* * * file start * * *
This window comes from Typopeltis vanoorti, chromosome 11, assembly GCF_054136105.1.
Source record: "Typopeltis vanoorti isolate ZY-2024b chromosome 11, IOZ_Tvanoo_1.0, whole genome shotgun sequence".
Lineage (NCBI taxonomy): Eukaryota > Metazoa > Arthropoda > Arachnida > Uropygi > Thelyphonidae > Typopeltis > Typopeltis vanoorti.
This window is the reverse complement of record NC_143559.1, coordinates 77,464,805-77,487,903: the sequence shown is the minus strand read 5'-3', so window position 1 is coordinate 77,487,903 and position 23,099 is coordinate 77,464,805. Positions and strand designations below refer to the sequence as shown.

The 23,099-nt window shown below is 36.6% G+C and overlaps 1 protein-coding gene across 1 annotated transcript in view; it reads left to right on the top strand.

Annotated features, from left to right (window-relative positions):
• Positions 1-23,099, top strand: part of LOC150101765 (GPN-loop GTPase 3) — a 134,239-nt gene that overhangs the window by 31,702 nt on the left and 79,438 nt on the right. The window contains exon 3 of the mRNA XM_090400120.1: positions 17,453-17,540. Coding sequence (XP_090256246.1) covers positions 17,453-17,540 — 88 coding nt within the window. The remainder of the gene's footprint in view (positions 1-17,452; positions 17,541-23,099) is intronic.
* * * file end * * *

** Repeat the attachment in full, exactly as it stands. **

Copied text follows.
This window comes from Typopeltis vanoorti, chromosome 11, assembly GCF_054136105.1.
Source record: "Typopeltis vanoorti isolate ZY-2024b chromosome 11, IOZ_Tvanoo_1.0, whole genome shotgun sequence".
Lineage (NCBI taxonomy): Eukaryota > Metazoa > Arthropoda > Arachnida > Uropygi > Thelyphonidae > Typopeltis > Typopeltis vanoorti.
This window is the reverse complement of record NC_143559.1, coordinates 77,464,805-77,487,903: the sequence shown is the minus strand read 5'-3', so window position 1 is coordinate 77,487,903 and position 23,099 is coordinate 77,464,805. Positions and strand designations below refer to the sequence as shown.

The 23,099-nt window shown below is 36.6% G+C and overlaps 1 protein-coding gene across 1 annotated transcript in view; it reads left to right on the top strand.

Annotated features, from left to right (window-relative positions):
• Positions 1-23,099, top strand: part of LOC150101765 (GPN-loop GTPase 3) — a 134,239-nt gene that overhangs the window by 31,702 nt on the left and 79,438 nt on the right. The window contains exon 3 of the mRNA XM_090400120.1: positions 17,453-17,540. Coding sequence (XP_090256246.1) covers positions 17,453-17,540 — 88 coding nt within the window. The remainder of the gene's footprint in view (positions 1-17,452; positions 17,541-23,099) is intronic.